This past Tuesday, after a week of family, traveling and not much down time, the familiar end-of-the-year panic hit me.
Taylor and I are hanging out at home, with nothing really on our to-do lists, and all of sudden that becomes a real problem in my mind. My mind starts yelling at me, “It’s the last week of the year! You’re not doing anything! You’re so unprepared for 2016!”
And just like that to-do lists and made-up tasks threaten to take over what was supposed to be my week of rest at home. Anyone feel me on this?
In a moment of clarity and grace, I recognize my soul isn’t in a great place and I hit the stop button. I get alone, pull out my journal, and start writing. As I’m processing my thoughts and this anxiety that’s crept into my heart, I realize this isn’t a one-off occurrence. Thinking back over the past few years, I can recall this specific anxiety making an appearance right around the end of the year. Its voice is familiar, and sounds a lot like, “You’re not enough” and “You’re wasting your life because you don’t have a plan” and “Look at how much everyone else is accomplishing. What have you done?”
In the past, I’ve responded to this voice in different ways. Some years, I give in completely and desperately fill my schedule with trivial tasks and to-dos that make me feel busy (read: important, worthy). I went back to work feeling exhausted. Last year, with all the best intentions, I responded to this voice by setting goals in different areas of my life, complete with specific action items for each goal. That lasted until about March, and then life got a little crazy and that process went on the back burner.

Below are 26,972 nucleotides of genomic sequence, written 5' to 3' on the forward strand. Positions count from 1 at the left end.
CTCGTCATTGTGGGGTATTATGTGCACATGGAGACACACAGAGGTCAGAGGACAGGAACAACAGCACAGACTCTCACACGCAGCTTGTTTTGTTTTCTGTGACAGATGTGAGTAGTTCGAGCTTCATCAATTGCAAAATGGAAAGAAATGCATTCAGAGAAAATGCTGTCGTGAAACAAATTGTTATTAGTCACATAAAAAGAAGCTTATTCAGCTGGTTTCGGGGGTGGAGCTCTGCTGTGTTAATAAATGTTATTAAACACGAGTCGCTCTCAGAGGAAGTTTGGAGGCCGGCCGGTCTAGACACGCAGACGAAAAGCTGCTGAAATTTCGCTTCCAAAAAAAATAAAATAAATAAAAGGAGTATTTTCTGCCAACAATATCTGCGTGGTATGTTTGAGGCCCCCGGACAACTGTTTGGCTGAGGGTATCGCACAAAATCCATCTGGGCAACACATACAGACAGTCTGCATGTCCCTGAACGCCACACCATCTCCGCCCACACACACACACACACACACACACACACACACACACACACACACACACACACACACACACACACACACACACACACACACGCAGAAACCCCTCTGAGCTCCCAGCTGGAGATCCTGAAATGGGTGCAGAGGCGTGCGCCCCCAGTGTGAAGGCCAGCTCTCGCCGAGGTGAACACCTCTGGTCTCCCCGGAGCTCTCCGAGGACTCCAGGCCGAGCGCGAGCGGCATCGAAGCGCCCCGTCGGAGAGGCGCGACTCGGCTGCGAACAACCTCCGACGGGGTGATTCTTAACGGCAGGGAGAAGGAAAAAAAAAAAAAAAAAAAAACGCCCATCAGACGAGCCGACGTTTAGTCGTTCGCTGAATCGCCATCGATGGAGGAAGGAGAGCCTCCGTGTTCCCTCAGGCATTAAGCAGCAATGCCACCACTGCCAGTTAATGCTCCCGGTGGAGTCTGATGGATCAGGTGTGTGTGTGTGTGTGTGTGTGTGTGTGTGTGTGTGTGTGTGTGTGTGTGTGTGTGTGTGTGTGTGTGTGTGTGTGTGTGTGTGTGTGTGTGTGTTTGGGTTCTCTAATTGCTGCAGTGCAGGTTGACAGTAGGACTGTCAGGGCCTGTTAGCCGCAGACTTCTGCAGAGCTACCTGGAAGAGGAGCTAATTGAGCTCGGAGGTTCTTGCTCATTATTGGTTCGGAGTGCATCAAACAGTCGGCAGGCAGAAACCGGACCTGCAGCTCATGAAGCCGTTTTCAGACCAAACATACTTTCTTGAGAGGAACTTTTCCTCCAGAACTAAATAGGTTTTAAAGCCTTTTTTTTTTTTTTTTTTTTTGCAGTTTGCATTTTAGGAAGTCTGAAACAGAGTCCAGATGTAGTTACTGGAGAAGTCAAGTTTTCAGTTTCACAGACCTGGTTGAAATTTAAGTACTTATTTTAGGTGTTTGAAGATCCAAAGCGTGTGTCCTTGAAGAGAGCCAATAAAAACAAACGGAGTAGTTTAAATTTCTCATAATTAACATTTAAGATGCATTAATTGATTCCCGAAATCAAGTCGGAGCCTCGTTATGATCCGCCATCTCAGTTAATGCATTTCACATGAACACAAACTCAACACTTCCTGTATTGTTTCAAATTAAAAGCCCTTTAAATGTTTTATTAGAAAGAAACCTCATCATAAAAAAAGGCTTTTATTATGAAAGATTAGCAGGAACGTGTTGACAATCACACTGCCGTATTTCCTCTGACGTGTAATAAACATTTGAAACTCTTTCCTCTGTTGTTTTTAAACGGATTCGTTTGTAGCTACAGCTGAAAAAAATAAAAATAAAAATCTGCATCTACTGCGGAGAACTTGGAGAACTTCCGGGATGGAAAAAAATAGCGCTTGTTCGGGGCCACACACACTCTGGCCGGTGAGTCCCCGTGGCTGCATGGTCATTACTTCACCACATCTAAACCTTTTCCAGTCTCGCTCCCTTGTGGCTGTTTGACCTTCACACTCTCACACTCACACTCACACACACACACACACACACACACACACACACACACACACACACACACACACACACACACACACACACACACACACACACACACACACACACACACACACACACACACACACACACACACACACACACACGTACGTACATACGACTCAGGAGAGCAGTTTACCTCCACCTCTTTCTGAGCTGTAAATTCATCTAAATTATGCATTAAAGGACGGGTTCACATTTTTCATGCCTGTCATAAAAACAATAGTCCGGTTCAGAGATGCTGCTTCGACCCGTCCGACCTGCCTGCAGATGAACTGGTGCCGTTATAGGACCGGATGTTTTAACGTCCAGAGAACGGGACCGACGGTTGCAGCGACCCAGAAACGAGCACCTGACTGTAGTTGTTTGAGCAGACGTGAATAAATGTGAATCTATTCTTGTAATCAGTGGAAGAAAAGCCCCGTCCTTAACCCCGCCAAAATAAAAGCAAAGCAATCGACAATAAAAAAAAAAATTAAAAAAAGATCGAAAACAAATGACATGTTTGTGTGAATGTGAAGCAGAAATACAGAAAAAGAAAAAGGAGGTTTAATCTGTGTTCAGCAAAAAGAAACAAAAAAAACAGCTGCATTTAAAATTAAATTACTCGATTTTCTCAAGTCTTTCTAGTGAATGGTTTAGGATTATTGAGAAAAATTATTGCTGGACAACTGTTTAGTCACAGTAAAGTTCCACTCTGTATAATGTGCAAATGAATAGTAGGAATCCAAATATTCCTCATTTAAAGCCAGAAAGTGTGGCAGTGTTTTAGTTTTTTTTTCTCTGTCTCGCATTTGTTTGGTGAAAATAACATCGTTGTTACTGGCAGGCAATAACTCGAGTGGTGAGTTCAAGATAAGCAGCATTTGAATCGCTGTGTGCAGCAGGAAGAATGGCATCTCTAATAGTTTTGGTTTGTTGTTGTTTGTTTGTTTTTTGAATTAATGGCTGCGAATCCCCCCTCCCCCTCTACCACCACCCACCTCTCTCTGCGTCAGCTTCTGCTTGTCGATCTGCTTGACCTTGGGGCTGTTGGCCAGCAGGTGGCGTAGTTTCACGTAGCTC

When the end-of-year-anxiety hit this year, the temptation to fill up my last few days of rest with meaningless tasks was in full force. The temptation to sit down and write out a list of goals, to make a plan for 2016 was strong. But neither one of those sat well with my soul. It felt too much like striving, like I wanted to feel like I was in control of my life, and have a handle on what’s coming next. In reality, as I look ahead to the next 12 months, I have no idea what they will look like. Truly. And I don’t want to pretend like I do.
So this year, I’m not setting goals. Not because I think goal-setting is inherently bad or harmful, but because I’m not in a place where that’s a healthy, life-giving practice for me. It too quickly turns into measuring my identity and self-worth by my accomplishments and performance. It too quickly turns into a crutch for control.
This year, I’m choosing to lean into the uncertainty. Instead of setting goals, I’m asking the Lord for a word or phrase to characterize the next year. Instead of asking myself what I want to accomplish, I’m asking “What do I want to be about?” And for me, in this season, those shifts are helping me walk into 2016 honestly, with an open mind and heart to God’s will and not my own.